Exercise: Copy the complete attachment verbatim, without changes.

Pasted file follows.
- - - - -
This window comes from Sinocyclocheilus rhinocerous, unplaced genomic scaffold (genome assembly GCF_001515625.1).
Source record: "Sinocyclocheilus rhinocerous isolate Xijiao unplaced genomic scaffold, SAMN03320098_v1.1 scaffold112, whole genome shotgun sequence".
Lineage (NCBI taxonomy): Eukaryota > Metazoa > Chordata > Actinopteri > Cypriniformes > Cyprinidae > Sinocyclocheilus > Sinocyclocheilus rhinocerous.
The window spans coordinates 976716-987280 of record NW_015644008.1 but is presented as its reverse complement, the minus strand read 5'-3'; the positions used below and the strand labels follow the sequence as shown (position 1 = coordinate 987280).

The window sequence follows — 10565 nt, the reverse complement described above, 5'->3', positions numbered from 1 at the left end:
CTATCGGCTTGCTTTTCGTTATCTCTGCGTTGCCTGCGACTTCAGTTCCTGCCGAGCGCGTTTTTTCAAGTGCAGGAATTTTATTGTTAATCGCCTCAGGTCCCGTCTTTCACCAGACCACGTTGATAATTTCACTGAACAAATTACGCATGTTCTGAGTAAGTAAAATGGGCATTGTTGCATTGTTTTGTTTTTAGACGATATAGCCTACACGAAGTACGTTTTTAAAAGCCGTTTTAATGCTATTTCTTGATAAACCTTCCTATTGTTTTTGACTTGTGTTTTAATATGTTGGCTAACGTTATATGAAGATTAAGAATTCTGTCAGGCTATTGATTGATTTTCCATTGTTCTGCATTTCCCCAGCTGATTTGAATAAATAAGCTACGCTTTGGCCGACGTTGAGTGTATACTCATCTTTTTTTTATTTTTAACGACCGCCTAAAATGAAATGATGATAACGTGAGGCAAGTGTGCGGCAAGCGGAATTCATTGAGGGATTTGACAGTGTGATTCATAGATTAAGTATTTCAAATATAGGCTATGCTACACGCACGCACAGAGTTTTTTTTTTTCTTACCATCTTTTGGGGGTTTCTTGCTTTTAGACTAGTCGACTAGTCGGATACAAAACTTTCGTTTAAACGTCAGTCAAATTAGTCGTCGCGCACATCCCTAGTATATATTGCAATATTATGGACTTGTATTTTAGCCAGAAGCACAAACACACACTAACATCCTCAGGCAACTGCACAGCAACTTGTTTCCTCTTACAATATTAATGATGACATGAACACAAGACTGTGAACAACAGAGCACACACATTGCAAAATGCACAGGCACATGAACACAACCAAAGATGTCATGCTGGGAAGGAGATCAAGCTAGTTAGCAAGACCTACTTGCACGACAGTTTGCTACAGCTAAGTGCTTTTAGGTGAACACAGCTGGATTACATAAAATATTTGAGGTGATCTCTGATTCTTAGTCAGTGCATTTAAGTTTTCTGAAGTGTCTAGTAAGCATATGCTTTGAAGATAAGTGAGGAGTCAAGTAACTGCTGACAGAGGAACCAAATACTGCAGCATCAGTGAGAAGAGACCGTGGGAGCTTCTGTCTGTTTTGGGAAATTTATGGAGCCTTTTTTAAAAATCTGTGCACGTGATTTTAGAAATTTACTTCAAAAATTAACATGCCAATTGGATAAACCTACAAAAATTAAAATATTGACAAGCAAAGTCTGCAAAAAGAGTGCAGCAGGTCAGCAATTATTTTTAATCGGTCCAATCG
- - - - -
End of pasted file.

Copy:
This window comes from Sinocyclocheilus rhinocerous, unplaced genomic scaffold (genome assembly GCF_001515625.1).
Source record: "Sinocyclocheilus rhinocerous isolate Xijiao unplaced genomic scaffold, SAMN03320098_v1.1 scaffold112, whole genome shotgun sequence".
Lineage (NCBI taxonomy): Eukaryota > Metazoa > Chordata > Actinopteri > Cypriniformes > Cyprinidae > Sinocyclocheilus > Sinocyclocheilus rhinocerous.
The window spans coordinates 976716-987280 of record NW_015644008.1 but is presented as its reverse complement, the minus strand read 5'-3'; the positions used below and the strand labels follow the sequence as shown (position 1 = coordinate 987280).

The window sequence follows — 10565 nt, the reverse complement described above, 5'->3', positions numbered from 1 at the left end:
CTATCGGCTTGCTTTTCGTTATCTCTGCGTTGCCTGCGACTTCAGTTCCTGCCGAGCGCGTTTTTTCAAGTGCAGGAATTTTATTGTTAATCGCCTCAGGTCCCGTCTTTCACCAGACCACGTTGATAATTTCACTGAACAAATTACGCATGTTCTGAGTAAGTAAAATGGGCATTGTTGCATTGTTTTGTTTTTAGACGATATAGCCTACACGAAGTACGTTTTTAAAAGCCGTTTTAATGCTATTTCTTGATAAACCTTCCTATTGTTTTTGACTTGTGTTTTAATATGTTGGCTAACGTTATATGAAGATTAAGAATTCTGTCAGGCTATTGATTGATTTTCCATTGTTCTGCATTTCCCCAGCTGATTTGAATAAATAAGCTACGCTTTGGCCGACGTTGAGTGTATACTCATCTTTTTTTTATTTTTAACGACCGCCTAAAATGAAATGATGATAACGTGAGGCAAGTGTGCGGCAAGCGGAATTCATTGAGGGATTTGACAGTGTGATTCATAGATTAAGTATTTCAAATATAGGCTATGCTACACGCACGCACAGAGTTTTTTTTTTTCTTACCATCTTTTGGGGGTTTCTTGCTTTTAGACTAGTCGACTAGTCGGATACAAAACTTTCGTTTAAACGTCAGTCAAATTAGTCGTCGCGCACATCCCTAGTATATATTGCAATATTATGGACTTGTATTTTAGCCAGAAGCACAAACACACACTAACATCCTCAGGCAACTGCACAGCAACTTGTTTCCTCTTACAATATTAATGATGACATGAACACAAGACTGTGAACAACAGAGCACACACATTGCAAAATGCACAGGCACATGAACACAACCAAAGATGTCATGCTGGGAAGGAGATCAAGCTAGTTAGCAAGACCTACTTGCACGACAGTTTGCTACAGCTAAGTGCTTTTAGGTGAACACAGCTGGATTACATAAAATATTTGAGGTGATCTCTGATTCTTAGTCAGTGCATTTAAGTTTTCTGAAGTGTCTAGTAAGCATATGCTTTGAAGATAAGTGAGGAGTCAAGTAACTGCTGACAGAGGAACCAAATACTGCAGCATCAGTGAGAAGAGACCGTGGGAGCTTCTGTCTGTTTTGGGAAATTTATGGAGCCTTTTTTAAAAATCTGTGCACGTGATTTTAGAAATTTACTTCAAAAATTAACATGCCAATTGGATAAACCTACAAAAATTAAAATATTGACAAGCAAAGTCTGCAAAAAGAGTGCAGCAGGTCAGCAATTATTTTTAATCGGTCCAATCG